Create Search Definitions

If you want to define your own searches, you can do so using the SQL Editor, Query Builder or an Add-In, through the Search Builder tab. User-defined searches are stored in the user application data for the machine being used, and not in the project repository.

Access     Edit | Find in Project: Builder

Create a new search definition



See also


Click on the New Search icon in the toolbar.

The Create New Search Query dialog displays.




In the Search Name field, type a name for the search.




Select the radio button for the type of search you are creating:

Query Builder - provides an interface through which you can design your own search
SQL Editor - for advanced users to directly write SQL SELECT statements
Add-In Search - where you supply the name of your Add-In and a method (for example MyAddin.RunThisMethod), which is called whenever the search is run; this search can be exported and distributed as a part of your Add-In





Add-In Search


Click on the OK button, and refer to the next table.



Search Types



See also

Query Builder

Your search name appears as being selected in the Search drop-down field.

Click on the Add Filter toolbar icon to add filters and construct the search.


Add Filters

SQL Editor

The SQL editor displays within the Search Builder tab, in which you input your SELECT statement.

The SQL editor is based on the common Code Editor, and provides an Intelli-sense autocompletion list populated with the Enterprise Architect repository structure; to display the autocompletion list, press Ctrl+Spacebar.

A simple search might be to locate an object from a table, given a search term that the user enters in the Search Term field

SELECT * FROM t_object WHERE NAME='<Search Term>'

In the WHERE statements you can also use #xxx# macros as string replacers, so that the same search can be used by different people in different environments; these macros include:

#WC# - Gets the appropriate wild card for the current database, so the search can be performed on models on different databases
t_object.Name LIKE '#WC#Test#WC#'
#Author# - Takes the user name from the Author field in the Options dialog General page, so the defined search can be performed on objects created by that user (this value can be manually re-set in the Options dialog)
#DB=<DBNAME># where <DBNAME> can be one of the following:

Only uses the section of code between two matching #DB=<DBNAME># macros if the current database type matches the specified DBNAME. Can be used where a section of the SQL might require special handling depending upon the current database type.
For example:
#DB=ORACLE# t_object.ModifiedDate >= (SYSDATE - INTERVAL '<Search Term>' DAY) #DB=ORACLE#

#UserName# - Gets the name of the person logged into version control
t_package.PackageFlags LIKE '#WC#VCCFG=#WC#CheckedOutTo=#UserName##WC#'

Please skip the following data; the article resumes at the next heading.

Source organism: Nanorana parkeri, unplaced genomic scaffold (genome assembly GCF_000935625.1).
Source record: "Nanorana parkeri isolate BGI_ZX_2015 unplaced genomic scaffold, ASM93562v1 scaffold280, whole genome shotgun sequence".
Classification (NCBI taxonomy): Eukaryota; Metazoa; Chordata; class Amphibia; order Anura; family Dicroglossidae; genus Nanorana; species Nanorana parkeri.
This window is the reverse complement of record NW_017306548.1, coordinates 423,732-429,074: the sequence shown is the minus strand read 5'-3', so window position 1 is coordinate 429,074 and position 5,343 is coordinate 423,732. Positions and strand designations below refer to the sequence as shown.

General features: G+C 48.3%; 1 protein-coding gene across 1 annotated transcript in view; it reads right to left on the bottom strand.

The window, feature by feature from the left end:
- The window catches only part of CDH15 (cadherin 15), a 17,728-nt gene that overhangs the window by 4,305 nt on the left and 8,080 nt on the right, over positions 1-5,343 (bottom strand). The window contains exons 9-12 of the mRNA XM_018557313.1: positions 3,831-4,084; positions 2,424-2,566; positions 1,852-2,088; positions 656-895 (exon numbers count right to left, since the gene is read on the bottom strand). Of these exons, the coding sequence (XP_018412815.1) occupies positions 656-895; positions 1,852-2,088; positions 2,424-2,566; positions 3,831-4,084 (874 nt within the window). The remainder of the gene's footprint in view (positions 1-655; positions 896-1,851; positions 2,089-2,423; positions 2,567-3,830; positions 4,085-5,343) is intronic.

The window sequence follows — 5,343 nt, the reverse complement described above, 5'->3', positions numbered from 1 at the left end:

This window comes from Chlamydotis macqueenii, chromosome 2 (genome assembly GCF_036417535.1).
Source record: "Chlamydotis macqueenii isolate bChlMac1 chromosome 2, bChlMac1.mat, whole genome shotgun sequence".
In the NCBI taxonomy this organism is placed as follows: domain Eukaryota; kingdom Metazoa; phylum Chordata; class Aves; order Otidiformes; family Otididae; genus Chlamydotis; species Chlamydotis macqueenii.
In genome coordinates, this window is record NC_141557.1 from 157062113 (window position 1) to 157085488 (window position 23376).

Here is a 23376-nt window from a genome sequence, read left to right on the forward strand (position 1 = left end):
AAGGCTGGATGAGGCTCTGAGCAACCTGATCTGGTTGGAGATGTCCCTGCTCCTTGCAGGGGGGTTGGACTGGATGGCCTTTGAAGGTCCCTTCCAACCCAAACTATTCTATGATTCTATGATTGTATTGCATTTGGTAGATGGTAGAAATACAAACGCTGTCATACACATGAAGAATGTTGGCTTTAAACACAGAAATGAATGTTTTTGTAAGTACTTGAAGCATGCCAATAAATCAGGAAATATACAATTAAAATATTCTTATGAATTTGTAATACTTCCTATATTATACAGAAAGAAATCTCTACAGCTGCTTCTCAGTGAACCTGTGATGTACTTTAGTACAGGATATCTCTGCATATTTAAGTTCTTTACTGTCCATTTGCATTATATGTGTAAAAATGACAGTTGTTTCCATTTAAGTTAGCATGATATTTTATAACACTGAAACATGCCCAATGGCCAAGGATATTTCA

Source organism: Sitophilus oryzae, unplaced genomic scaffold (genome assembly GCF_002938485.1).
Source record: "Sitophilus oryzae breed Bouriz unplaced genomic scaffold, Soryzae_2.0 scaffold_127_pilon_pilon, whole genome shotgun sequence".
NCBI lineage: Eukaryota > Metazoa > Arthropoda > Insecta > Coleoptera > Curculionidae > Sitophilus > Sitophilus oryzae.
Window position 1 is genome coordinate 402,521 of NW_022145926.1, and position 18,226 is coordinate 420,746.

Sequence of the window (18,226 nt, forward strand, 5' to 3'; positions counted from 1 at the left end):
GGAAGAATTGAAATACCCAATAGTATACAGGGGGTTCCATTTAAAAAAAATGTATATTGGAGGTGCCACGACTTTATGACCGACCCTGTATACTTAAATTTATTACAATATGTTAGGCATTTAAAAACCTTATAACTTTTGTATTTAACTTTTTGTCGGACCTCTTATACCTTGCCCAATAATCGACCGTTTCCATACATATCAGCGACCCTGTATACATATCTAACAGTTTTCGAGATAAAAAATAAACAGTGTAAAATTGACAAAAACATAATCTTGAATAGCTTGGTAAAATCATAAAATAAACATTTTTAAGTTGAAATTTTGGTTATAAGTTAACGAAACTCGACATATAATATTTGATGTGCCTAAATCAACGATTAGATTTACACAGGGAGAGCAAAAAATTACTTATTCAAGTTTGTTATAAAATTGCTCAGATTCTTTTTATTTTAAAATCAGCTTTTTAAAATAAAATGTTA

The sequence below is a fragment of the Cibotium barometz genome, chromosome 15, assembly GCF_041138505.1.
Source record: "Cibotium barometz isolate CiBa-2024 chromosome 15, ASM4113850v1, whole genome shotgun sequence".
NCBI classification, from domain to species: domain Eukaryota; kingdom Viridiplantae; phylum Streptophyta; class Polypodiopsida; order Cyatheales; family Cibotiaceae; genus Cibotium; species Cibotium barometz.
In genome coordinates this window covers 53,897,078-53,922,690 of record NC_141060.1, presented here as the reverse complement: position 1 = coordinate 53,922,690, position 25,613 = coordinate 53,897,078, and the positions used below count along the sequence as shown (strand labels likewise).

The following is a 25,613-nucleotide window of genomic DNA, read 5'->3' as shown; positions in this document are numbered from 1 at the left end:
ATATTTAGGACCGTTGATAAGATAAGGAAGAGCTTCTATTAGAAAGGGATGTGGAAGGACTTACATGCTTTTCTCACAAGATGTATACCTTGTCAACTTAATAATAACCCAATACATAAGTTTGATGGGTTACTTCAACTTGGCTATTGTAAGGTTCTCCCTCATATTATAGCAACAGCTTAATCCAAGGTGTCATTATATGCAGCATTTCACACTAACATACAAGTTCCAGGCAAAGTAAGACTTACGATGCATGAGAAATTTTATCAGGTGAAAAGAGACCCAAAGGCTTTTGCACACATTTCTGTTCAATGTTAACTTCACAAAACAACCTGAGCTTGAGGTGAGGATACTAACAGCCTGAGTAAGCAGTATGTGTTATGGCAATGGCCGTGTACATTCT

(this is from the built in search My Checked Out Packages)
#Now# - Inserts the current date plus or minus a specified number of hours or days; the default is days (the date format is adjusted to suit the database in use)
t_object.ModifiedDate >=#Now <Search Term>#
For example:
t_object.ModifiedDate >= #Now -4d#        d is days
t_object.ModifiedDate >= #Now -5h#        h is hours
t_object.ModifiedDate >= #Now +3#
t_object.ModifiedDate >= #Now#
#Package# - gets the currently-selected Package's package_ID
t_object.Package_ID = #Package#
#Branch# - gets the IDs of the child Packages of the currently-selected Package, working recursively down to the lowest level of sub-Package
t_object.Package_ID IN (#Branch#)


For all functions in which you use a custom SQL statement (such as Document Reporting or Model Views) the statement must return the guid and type of the object found so that the system can search for the selected item in the Project Browser:

SELECT ea_guid AS CLASSGUID, Object_Type AS CLASSTYPE, Name FROM t_object

You can extend the usability of your SQL searches using the aliases CLASSGUID and CLASSTYPE, so that you can display the Properties dialog and icon for elements, connectors, attributes or operations, as well as selecting them in the Project Browser.

Some simple examples for using these aliased fields are provided below:

SELECT ea_guid AS CLASSGUID, Object_Type AS CLASSTYPE, Name FROM t_object
SELECT ea_guid AS CLASSGUID, Connector_Type AS CLASSTYPE, Name FROM t_connector
SELECT ea_guid AS CLASSGUID, 'Operation' AS CLASSTYPE, Name FROM t_operation
SELECT ea_guid AS CLASSGUID, 'Attribute' AS CLASSTYPE, Name FROM t_attribute

You can enable your search users to drag and drop elements from the search results onto a diagram, by including one or other of the following in your search's SELECT statement:

(t_object.Object_ID and t_object.Object_Type) or
t_object. ea_guid AS CLASSGUID

When you have defined the SELECT statement, click on the Save button to save this search; the search is then available from the Search drop-down list.


Code Editor Functions

Add-In Search

Type in:

The name of your Add-In
A period (full stop) and
The name of the method to be called (for example, MyAddin.RunThisMethod)


Your search is automatically saved and available from the Search drop-down list.


Add-In Search


When constructing an SQL search, do not switch to the SQL tab; this is for pasting in, modifying and running ad-hoc SELECT statements, and does not support the use of #xxx# macros

Learn more